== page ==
Chapter by Chapter features me reading one chapter of the selected book at the time and reviewing it as if I were reviewing an episode of a TV show or an issue of a comic. There will be spoilers if you haven’t read to the point I have, and if you’ve read further I ask that you don’t spoil anything further into the book. Think of it as read-along book club.
You know, I’m just not in the mood to discuss death and mourning like I have been. Death is a part of life. It’s unavoidable, whether we die of natural or unnatural causes. (Or in the DC universe possibly supernatural.) Mourning is also important. It helps us to accept that death has happened, that someone we love and care about is no longer with us and our lives have to go on. And yet at some point we do have to go on. This may be an opening better served in the third arc, but you can focus too much on death that you never really live.
Take Batman for example. Actually, first take Spider-Man. Peter Parker became Spider-Man due to an accident but didn’t really become a hero until his uncle died. He also lost his fiance, which sent him into an emotional spiral for a while, but he ended up finding someone else, marrying (though Marvel wants to forget that–TOO BAD!), and living his life. Bruce Wayne on the other hand never really did. He had Alfred and later the various Robins and Batgirls to pull him from the edge (although some writers want to keep pushing him towards that edge), but the “millionaire playboy” persona is just an act, a way to help Gotham in ways a costumed vigilante can’t and to fund said costumed vigilante’s activities. But even in his purest incarnations, not too far over the edge that he’s dangerous to himself as well as others but not so far over that his adventures are downright silly (well, maybe a little silly on occasion to break up the tension) Batman is the “real” identity, an obsession of a boy who couldn’t save his parents to try to keep other children from suffering the same tragedy. Crimes that mirror his own victimhood tend to bother him more than any other because it’s more personal. He never can find love except with someone just as obsessed as he is or at least willing to accept that part of him. Really I don’t see this upcoming marriage to Selina going well. I could be wrong, since it worked in an alternate reality or two.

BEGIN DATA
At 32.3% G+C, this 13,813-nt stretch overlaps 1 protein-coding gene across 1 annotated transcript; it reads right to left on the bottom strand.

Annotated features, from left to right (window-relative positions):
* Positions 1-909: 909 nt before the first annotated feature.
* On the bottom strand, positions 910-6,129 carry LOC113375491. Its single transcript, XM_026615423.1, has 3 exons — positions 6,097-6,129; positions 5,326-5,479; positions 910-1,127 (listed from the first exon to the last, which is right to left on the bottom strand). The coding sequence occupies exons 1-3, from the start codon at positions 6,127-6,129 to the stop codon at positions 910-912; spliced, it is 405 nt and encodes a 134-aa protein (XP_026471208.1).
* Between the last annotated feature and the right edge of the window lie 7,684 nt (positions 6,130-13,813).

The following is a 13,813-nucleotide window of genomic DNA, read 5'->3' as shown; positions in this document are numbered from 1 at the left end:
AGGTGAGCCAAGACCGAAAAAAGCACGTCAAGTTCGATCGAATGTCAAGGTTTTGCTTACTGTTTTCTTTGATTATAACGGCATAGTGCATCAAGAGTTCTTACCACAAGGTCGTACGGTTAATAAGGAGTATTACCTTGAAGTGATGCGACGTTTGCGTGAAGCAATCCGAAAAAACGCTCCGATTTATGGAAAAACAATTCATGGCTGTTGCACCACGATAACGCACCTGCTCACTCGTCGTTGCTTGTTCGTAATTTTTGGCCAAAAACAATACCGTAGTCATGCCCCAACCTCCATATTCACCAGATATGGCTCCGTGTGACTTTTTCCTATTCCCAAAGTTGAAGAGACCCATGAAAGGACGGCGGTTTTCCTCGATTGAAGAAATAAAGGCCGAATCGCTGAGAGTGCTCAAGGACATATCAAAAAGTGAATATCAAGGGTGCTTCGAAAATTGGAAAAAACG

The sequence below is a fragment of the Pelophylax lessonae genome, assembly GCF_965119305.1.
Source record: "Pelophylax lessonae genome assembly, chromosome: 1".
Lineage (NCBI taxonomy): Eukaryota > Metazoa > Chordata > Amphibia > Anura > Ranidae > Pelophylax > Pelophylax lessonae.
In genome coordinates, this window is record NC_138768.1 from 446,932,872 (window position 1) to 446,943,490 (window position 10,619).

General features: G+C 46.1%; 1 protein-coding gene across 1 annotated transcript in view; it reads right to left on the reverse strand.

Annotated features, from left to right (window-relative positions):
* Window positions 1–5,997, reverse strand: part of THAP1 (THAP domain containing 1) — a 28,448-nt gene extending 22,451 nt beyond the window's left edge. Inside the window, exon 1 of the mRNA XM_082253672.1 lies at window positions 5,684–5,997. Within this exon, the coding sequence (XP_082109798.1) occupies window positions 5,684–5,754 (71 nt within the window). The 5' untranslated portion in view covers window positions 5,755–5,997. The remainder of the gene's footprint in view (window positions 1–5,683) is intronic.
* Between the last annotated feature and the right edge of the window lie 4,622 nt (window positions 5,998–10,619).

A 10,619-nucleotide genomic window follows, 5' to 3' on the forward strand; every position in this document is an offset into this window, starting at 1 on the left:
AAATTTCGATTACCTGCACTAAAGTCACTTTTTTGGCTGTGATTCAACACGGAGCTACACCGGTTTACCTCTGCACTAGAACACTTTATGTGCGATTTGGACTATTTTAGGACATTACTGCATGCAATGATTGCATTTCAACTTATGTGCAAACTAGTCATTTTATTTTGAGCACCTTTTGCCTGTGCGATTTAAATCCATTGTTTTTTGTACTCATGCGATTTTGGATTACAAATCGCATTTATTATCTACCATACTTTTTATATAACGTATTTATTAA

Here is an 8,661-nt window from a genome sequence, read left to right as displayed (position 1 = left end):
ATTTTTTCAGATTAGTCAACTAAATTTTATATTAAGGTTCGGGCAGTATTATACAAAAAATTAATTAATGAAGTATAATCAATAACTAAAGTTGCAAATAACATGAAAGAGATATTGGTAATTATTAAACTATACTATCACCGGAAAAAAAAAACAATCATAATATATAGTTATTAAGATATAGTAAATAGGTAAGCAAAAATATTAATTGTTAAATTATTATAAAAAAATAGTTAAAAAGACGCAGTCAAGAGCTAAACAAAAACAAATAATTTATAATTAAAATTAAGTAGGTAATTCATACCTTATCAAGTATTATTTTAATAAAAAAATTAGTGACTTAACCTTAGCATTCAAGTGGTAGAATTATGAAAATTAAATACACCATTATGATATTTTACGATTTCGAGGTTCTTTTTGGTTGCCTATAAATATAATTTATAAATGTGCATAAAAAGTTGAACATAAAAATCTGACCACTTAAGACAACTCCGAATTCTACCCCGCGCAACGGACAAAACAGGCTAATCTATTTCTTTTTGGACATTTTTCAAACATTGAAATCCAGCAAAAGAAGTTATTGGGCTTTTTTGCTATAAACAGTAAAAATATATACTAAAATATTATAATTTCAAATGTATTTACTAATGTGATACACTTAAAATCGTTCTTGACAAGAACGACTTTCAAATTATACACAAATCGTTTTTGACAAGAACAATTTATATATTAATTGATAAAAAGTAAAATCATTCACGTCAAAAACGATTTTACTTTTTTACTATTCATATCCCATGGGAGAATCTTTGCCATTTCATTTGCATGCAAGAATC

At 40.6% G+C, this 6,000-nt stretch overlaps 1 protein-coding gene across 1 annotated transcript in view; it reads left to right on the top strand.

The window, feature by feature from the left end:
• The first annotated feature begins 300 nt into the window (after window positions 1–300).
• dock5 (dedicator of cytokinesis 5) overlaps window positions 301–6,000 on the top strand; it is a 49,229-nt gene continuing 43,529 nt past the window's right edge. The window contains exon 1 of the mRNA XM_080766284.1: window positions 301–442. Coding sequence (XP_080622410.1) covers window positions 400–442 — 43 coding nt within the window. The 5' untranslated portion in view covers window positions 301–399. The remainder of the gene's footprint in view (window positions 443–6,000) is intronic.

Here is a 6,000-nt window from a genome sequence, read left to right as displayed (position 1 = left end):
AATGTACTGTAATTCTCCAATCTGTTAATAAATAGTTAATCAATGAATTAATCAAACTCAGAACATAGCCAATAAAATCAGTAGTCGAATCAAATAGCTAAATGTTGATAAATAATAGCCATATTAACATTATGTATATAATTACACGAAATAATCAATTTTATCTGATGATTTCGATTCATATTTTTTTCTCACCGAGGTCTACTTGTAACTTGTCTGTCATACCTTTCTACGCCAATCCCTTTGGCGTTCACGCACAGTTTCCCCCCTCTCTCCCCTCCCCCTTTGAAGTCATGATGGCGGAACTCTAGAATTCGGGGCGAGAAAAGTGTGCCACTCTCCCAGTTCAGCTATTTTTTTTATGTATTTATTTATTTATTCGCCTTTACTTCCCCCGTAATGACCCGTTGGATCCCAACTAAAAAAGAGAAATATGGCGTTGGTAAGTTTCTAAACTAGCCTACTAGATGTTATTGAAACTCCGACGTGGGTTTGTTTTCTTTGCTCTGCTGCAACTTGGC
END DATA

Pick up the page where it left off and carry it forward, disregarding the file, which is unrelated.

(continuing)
But right now this book is still in the grieving chapter, as characters come together to deal with their loss. The body is buried but the man who used to inhabit it was already gone. So….what now?
Chapter 14: Funeral For A Friend part 4
Folks who know of one particular superhero created from this storyline may find this one interesting. With Superman gone and a mall being created to benefit one particular area of Suicide Slum destroyed in the battle with Doomsday the gangs come out and have a war. One group has a new kind of gun called a Toastmaster, which roasts the other gang. The “winning” gang leaves before the police show up but right in this spot they meet “ironworker Henry Johnson” (yes, how he’s introduced is important), who dug himself out of the rubble with a sledgehammer. Not only is this foreshadowing a particular hero but teasing his backstory. It’s actually pretty well done. His reveal is a little fast for me but it might have paced better in the comic when we learn he used to be a weapons designer…John Henry Irons. (See what I mean about how important the line was?) He left the weapons manufacturer he worked for (Colonel Weston and Hazard from this morning, although it’s spelled Westin here) but he still had one of the guns he designed, which he’s sure was the model for the Toastmasters the gang has. Superman told him to have his life mean something and he plans to. He also has prototype body armor and boot jets he design. I think it would have been more interesting for him to take the guns and turn them into the boots and at least part of the armor, having to create the rest, but I guess it explains how a construction worker can create an Iron Man style suit of armor in his basement.